A Companion to Eighteenth-Century Britain
H. T. Dickinson
John Wiley & Sons, 2008 M04 15 - 592 pages
This authoritative Companion introduces readers to the developments that lead to Britain becoming a great world power, the leading European imperial state, and, at the same time, the most economically and socially advanced, politically liberal and religiously tolerant nation in Europe.
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... France, 1792–1802. Paddy McNally was educated at Queen's University, Belfast and is currently Senior Lecturer in History at University College, Worcester. His publications include Parties, Patriots and Undertakers: Parliamentary ...
... France in the 1790s. The essential feature of the British constitution is not simply that it predates any of these modern constitutions, but that it is unwritten. Although some fundamental features of the British constitution were ...
... France, for example, could make do with a slim state apparatus. War and Taxation This view of the British state in the eighteenth century, which has left deep traces in the literature, has since been subjected to a thoroughgoing ...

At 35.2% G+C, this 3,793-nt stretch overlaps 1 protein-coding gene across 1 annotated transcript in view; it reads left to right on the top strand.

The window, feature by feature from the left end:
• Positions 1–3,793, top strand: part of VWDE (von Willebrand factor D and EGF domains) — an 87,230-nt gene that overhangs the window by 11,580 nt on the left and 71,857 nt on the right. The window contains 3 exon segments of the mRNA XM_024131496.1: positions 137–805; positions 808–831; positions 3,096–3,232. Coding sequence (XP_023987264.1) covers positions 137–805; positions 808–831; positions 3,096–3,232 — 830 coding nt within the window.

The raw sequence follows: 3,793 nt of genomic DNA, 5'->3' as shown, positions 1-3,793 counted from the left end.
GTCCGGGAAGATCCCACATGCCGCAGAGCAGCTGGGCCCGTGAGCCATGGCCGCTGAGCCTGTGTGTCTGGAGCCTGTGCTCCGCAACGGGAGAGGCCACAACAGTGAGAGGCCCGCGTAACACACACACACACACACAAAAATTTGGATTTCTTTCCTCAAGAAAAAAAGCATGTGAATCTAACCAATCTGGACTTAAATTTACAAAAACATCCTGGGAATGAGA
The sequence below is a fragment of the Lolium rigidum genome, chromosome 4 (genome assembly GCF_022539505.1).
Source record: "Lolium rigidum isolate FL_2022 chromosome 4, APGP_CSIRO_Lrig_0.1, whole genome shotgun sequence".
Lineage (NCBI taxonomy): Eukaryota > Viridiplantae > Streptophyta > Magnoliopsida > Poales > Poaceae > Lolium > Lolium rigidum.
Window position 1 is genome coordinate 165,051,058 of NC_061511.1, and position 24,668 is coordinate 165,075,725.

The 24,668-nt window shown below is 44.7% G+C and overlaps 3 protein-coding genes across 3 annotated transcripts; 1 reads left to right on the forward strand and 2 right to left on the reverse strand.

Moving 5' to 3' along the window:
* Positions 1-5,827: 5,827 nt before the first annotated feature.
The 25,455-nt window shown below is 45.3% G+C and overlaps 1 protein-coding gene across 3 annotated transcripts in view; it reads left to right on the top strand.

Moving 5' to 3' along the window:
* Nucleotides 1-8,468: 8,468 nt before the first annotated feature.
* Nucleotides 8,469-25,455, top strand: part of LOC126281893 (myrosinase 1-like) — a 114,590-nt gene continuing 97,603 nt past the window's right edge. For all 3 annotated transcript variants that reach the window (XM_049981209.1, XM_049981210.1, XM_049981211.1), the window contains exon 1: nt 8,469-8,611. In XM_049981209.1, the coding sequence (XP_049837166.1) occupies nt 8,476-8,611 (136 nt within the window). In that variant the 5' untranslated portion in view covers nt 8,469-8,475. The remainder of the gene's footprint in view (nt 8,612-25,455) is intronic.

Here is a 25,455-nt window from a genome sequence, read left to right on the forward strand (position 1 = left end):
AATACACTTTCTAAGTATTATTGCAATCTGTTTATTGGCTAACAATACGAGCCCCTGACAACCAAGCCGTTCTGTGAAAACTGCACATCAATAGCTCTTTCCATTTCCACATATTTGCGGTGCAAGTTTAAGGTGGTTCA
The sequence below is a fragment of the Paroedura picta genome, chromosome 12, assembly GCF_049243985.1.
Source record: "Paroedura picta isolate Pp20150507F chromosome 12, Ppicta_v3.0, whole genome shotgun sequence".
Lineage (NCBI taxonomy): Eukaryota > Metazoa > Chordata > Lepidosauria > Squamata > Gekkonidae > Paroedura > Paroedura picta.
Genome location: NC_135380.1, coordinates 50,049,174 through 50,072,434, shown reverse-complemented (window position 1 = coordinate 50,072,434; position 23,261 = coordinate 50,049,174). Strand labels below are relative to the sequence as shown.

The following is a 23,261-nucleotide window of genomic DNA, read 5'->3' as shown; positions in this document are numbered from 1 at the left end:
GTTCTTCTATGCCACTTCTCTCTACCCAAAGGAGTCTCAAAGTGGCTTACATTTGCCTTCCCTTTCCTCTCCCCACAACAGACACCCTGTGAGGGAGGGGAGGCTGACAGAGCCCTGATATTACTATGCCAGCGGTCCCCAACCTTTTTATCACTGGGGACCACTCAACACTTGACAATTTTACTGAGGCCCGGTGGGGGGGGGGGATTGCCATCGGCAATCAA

... France (1793–1802) and the Napoleonic Wars (1803–15). This means that out of about 140 years, Britain was at war for almost seventy. Among the states of continental Europe, only France, Britain's biggest rival, could compare in this ...
... France. It has been estimated that this military conflict, lasting more than twenty years, cost around £1,039 million in current prices and that the total expenditure corresponded to something like six times the value of prewar national ...
Part II The Economy and Society
Part III Religion
Part IV Culture
Part V Union and Disunion in the British Isles
Part VI Britain and the Wider World